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The dual burden of TB and HIV infection has prompted global attention as well as WHO policies and guidelines.

Ethiopia is among high TB-HIV burden countries and uptake of live-saving treatment among people living with HIV/AIDS (PLWHA) has remained low at the national level.

In support of the government of Angola's efforts to maintain the country’s relatively low HIV prevalence, MSH, under USAID Angola’s Health For All (HFA) Project (2017–2019) helped to establish a sustainable model for providing high-quality HIV and AIDS services through the prevention, care, and treatment continuum.To accelerate early HIV diagnosis and linkage to care, HFA support

To accelerate progress in early diagnosis and linkage to treatment of people living with HIV, the Health For All (HFA) Project in Angola trained and deployed 16 patient assistant facilitators (PAFs) across seven health facilities in Luanda.In support of the Government of Angola’s (GoA) strategic plan to accelerate early diagnosis of HIV, HFA supported initiatives to ensure that people living

Until recently, TB and HIV have been treated separately under Angola’s National TB Control Program (NCTB) and the National Institute for the Fight Against AIDS (INLS).In support of TB/HIV service integration, the Health for All (HFA) project provided coordination and advocacy at the national level to align NCTB and INLS goals, infrastructural support to facilities to ensure that they have th

The Health For All (HFA) Project worked in partnership with the Government of Angola to integrate provider-initiated HIV testing services into family planning services in health facilities. To support the integration of FP and HIV services, HFA developed standard operating procedures (SOPs) based on each clinical intervention, job aids, and checklists and provided training to health prov

HFA works in support of the Government of Angola’s strategic plan to accelerate early HIV diagnosis and linkage to care through implementation of the Busca Activa Consentida Através do Caso Indice (BACCI) or index case testing and tracing (ICTT).

The Technical Support Services Project (TSSP) worked with the Tanzania Ministry of Health, Community Development, Gender, Elderly, and Children (MOHCDGEC) to develop a comprehensive task-sharing (TS) plan for health workers.

This study was designed to identify and map places where HIV transmission is most likely to occur in Angola, estimate the coverage of prevention services at these sites and characterize key populations in Angola, including estimating population size, prevalence and factors of risk to HIV.

The Technical Support Services Project (TSSP), implemented by Management Sciences for Health, works with the Tanzania Ministry of Health, Community Development, Gender, Elderly, and Children and the Presidents Office Regional Administration and Local Government to improve the country’s health information system.

To support Tanzania in obtaining, analyzing and using reliable data for informed health system decision making, the Tanzania Technical Support Services Project (TSSP), implemented by Management Sciences for Health, is supporting the development and integration of HIV/AIDS indicators into a new electronic health information dashboard for DHIS2, the national health information platform.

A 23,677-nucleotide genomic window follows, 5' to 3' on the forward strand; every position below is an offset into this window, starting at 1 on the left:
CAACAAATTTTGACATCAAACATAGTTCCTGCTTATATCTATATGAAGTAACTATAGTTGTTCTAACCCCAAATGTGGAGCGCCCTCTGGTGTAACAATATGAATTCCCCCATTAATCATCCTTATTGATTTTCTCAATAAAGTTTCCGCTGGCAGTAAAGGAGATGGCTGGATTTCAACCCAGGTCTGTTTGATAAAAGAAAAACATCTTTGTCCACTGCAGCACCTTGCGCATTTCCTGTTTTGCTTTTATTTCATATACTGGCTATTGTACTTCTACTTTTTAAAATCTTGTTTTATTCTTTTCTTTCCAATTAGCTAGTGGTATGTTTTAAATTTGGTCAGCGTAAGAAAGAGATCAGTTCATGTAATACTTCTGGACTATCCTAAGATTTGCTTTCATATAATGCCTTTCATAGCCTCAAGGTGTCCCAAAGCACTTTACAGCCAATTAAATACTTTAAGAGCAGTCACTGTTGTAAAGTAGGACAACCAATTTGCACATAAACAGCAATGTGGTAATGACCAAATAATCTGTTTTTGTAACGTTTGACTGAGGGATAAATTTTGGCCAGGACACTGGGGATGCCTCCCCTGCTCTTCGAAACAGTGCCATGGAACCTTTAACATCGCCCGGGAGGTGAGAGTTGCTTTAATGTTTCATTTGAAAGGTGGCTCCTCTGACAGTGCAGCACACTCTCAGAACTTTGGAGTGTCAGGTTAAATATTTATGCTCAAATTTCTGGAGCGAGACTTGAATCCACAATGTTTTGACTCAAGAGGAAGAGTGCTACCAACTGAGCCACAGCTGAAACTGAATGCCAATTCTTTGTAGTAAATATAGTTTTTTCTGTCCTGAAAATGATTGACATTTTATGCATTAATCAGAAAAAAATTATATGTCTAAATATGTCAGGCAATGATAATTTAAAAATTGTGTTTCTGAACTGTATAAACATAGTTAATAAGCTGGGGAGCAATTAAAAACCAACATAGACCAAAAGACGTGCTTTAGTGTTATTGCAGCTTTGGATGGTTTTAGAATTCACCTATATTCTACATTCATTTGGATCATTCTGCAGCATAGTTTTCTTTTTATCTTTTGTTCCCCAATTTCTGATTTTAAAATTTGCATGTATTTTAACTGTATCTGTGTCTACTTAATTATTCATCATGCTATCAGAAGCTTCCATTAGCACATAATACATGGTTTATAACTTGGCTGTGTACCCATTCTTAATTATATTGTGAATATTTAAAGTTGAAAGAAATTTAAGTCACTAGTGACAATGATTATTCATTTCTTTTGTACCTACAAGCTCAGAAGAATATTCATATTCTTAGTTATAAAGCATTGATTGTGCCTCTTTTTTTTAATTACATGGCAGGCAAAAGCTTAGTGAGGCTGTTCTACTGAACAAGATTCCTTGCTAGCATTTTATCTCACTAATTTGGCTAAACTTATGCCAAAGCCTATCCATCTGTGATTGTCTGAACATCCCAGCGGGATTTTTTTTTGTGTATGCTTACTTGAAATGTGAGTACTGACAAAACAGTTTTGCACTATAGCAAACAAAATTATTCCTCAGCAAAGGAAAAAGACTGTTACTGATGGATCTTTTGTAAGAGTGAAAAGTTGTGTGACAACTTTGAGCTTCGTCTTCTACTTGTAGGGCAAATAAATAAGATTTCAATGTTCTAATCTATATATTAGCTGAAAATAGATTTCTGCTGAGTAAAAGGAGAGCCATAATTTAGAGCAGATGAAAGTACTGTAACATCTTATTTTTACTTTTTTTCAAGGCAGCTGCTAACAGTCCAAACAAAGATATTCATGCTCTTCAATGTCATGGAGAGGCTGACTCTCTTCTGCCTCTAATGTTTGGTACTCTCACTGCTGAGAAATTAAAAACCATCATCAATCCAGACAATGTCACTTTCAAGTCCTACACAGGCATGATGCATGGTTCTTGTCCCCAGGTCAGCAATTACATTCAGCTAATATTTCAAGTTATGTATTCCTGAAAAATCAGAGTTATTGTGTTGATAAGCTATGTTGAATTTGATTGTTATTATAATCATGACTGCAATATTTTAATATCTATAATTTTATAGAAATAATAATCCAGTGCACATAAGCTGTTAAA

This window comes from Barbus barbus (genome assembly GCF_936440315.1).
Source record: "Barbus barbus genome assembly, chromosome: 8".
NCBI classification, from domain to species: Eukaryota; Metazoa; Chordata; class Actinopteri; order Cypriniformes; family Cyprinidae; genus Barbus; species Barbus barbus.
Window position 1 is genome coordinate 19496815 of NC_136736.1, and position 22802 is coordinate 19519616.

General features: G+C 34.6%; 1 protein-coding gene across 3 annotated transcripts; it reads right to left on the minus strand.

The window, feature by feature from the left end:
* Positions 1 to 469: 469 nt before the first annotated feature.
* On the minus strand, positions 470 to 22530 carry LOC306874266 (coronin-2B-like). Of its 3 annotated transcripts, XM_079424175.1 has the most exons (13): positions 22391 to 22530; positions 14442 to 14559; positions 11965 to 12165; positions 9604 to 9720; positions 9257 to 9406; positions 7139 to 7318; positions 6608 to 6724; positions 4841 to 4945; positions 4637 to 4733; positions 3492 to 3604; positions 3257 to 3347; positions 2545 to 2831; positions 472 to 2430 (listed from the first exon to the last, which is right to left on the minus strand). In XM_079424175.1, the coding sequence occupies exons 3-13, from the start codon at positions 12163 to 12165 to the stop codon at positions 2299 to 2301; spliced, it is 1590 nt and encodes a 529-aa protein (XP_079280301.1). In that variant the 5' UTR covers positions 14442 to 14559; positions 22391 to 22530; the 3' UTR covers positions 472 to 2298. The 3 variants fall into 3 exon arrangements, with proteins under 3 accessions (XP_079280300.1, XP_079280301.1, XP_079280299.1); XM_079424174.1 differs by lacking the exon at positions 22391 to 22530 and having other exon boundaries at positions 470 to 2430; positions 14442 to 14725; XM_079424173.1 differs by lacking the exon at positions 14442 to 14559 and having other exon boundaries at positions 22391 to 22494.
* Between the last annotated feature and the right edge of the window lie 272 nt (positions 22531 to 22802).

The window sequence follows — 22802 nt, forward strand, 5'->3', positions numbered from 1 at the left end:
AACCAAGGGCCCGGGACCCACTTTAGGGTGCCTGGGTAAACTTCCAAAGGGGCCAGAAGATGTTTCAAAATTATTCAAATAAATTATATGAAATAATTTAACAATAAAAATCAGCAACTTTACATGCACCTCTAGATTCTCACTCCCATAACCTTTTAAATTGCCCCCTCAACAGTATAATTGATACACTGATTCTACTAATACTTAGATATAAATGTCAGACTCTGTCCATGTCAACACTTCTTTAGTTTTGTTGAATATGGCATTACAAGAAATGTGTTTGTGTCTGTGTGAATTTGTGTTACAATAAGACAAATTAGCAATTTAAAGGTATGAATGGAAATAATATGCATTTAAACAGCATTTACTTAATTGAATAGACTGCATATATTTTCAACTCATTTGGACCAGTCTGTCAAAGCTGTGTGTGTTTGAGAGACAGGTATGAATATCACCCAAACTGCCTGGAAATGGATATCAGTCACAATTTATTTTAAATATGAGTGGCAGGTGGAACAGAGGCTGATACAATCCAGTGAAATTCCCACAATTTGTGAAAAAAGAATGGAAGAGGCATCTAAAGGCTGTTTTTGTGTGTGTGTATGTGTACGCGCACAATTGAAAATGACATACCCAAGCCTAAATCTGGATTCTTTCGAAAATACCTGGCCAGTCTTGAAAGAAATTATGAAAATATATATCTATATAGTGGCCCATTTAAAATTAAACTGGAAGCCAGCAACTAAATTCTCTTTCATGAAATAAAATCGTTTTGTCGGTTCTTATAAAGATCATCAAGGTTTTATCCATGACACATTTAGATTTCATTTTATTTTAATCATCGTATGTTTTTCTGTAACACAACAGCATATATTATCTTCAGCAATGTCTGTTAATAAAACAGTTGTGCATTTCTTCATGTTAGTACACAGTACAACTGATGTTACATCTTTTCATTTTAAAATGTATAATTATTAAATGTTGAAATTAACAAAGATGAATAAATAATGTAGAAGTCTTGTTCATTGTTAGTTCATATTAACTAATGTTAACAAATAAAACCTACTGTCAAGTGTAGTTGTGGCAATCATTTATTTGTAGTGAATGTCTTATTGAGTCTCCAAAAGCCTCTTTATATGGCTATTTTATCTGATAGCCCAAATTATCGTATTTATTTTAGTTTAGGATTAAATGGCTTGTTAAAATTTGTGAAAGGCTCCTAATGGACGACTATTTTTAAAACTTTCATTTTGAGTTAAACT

Using an effective intervention and district-led approach to strengthen medicine management in government and private not-for-profit health facilities, Supervision, Performance Assessment, and Recognition Strategy (SPARS), the Uganda Health Supply Chain (UHSC) project strengthened the capacity of district health workers to effectively manage and utilize health commodities and promoted local owners

Access to appropriate, high-quality medicines where and when they are needed is the overall goal of a well functioning supply chain and responsive health system.

To ensure an uninterrupted supply of essential medicines and effectively monitor store management in health facilities, the Uganda Ministry of Health (MoH) chose RxSolution, an integrated pharmaceutical management software.

A good health system ensures equitable and consistent access to quality essential medicines and health supplies. Health equity is prioritized in Uganda’s National Medicines Policy but unequal resource allocation has resulted in some health facilities having insufficient resources to meet local health needs.

Public pharmaceutical-sector managers in Uganda previously relied on information gathered from multiple sources to plan for and manage health supplies at the national, district, and facility levels. Not easily accessible, these sources required extensive effort to compile factual, real-time evidence for decision making.

In February 2019, the Bangladesh National Tuberculosis Program and its implementing partners approved the Action Plan for Strategic Roadmap for Zero TB Cities Bangladesh (ZTBCB), which identifies key actions to be taken between 2019 and 2020 for the Government of Bangladesh to achieve its target of halving the urban TB incidence rate by 2025.

The Government of Tanzania, through its Ministry of Health, Community Development, Gender, Elderly and Children (MoHCDGEC) and President’s Office Regional Administration and Local Government, understands the value of using data and strategic information to achieve effective health service delivery planning and decision making. Despite this, there is limited data use within the health sy

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